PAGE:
Women L.E.A.D. Takes Amanda Gorman’s Advice

Women L.E.A.D. Takes Amanda Gorman’s Advice

Last Wednesday’s Presidential Inauguration Ceremony highlighted an exceptional new voice.  Amanda Gorman touched the soul of a nation – and the globe – when she enlightened us with her poem, “The Hill We Climb.”  Ms. Gorman’s recitation suspended us in wonder, rediscovering our ability to embrace hope and believe in our progress as a nation.  Most of her phrasing that touched me is what I continue to hear others repeat: laying down our arms to reach out our arms, never again sowing division, love becoming our legacy and change our children’s birthright, stepping into our past to repair it, and, of course, her powerful closing, “For there is always light, if only we’re brave enough to see it. / If only we’re brave enough to be it.”

Equally as powerful as her content was Ms. Gorman’s beautifully artistic delivery.  Her voice and cadence mesmerized, her pauses perfectly placed to let her words settle in our souls.  Listening became a multi-sensual experience.  With hands softly gesturing, Ms. Gorman accentuated her diction like a hula dancer, deliberately and subtly suggesting motion to complement, never overtake, her words.  Millions of people drew breath, becoming fully still to absorb this ethereal experience.

This speaker’s wisdom awed us.  Her gentle guidance and instruction for our path to healing and hope renewed us.  Amanda Gordon is a gifted speaker indeed.  We collectively asked, “Who is this powerful speaker?”  And we were further inspired to learn of her youth, being just 22 years of age, of her speech impediment, of her auditory processing disorder.  Her story, her poetry, her recital, all renewed the power of the spoken word.  How fitting that Dr. Jill Biden, an English professor, invited Ms. Gorman, for Amanda Gorman personifies every victory a great education can offer.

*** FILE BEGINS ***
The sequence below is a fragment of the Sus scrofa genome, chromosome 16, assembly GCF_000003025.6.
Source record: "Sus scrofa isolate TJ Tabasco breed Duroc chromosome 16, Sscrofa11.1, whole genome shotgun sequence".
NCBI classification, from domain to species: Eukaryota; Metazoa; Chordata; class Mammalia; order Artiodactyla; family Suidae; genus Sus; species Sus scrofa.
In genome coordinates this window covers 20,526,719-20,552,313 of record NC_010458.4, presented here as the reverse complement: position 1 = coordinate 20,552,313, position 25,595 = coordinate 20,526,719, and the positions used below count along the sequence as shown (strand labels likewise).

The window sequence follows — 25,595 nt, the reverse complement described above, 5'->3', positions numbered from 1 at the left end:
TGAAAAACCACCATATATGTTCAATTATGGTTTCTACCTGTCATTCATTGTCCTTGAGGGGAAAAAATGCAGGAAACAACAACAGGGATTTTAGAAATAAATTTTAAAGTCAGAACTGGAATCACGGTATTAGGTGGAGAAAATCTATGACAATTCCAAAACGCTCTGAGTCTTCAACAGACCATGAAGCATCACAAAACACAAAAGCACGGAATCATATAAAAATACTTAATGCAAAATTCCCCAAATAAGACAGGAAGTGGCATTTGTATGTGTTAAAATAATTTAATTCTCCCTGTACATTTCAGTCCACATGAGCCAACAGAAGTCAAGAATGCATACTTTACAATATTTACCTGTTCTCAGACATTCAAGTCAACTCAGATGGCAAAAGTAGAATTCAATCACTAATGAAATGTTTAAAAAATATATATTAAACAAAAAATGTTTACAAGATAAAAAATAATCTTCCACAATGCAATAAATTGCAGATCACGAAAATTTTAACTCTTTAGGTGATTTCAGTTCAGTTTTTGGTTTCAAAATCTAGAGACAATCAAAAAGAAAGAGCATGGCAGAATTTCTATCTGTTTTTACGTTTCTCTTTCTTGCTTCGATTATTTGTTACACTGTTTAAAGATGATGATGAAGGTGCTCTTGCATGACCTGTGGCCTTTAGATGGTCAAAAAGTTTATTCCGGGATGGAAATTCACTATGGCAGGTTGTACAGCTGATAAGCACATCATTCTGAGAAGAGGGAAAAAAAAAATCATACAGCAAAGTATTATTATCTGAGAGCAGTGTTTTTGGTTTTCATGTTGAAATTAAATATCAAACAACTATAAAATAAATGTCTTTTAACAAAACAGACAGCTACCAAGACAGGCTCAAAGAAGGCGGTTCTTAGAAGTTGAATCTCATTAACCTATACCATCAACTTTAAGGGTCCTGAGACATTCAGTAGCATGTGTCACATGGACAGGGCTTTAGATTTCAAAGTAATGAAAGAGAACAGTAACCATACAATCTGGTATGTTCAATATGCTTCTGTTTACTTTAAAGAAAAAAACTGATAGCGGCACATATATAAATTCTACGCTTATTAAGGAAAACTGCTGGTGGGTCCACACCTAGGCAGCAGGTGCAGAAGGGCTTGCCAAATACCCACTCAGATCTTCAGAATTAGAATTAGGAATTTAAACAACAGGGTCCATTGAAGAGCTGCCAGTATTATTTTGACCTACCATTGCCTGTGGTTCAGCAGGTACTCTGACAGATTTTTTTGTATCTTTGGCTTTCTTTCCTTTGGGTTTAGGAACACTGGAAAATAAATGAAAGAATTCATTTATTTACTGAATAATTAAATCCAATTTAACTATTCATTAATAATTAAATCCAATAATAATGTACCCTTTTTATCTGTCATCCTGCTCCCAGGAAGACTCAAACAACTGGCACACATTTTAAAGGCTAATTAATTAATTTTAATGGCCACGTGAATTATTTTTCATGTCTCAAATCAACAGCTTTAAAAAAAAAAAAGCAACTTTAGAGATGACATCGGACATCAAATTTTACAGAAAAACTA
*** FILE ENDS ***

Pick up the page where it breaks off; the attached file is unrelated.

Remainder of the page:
Hours later, I attended a Women L.E.A.D. Toastmasters meeting, listening to Lakshmi Sridhar’s speech, “Where There’s A Will, There Is Definitely A Way,” about a recent health scare she had experienced.  Lakshmi shared with a thoughtful, deliberate delivery, with gentle hand gestures, slowing her words so that we could absorb the full experience of her delivery.  Well after this speech, I realized that what I most enjoyed about listening to Lakshmi was the similarity shared with Amanda Gorman’s recital: a fully-integrated storytelling experience.

At this point, I realized how enormously powerful Women L.E.A.D. Toastmasters is, for we are not simply seeking to empower, we are actually empowering each other as speakers and leaders, developing our voices to improve our lives and our communities.  How fabulous that this club equips speakers and leaders to evoke an audience response similar to that which Amanda Gorman’s now famous poetry reading evoked.  At Women L.E.A.D., we are each other’s Dr. Biden, promoting each other’s growth and development; we are each other’s Amanda Gorman, inspiring through our powerful stories.  At Women L.E.A.D., we dare to see and be the light.

Please join us to inspire and be inspired at our next meeting, February 3 at 7:00 pm for our theme, Meaningful Goals.  What could be more meaningful than growing together?

Written by Megan G. Mayer, member of Women L.E.A.D. Toastmasters

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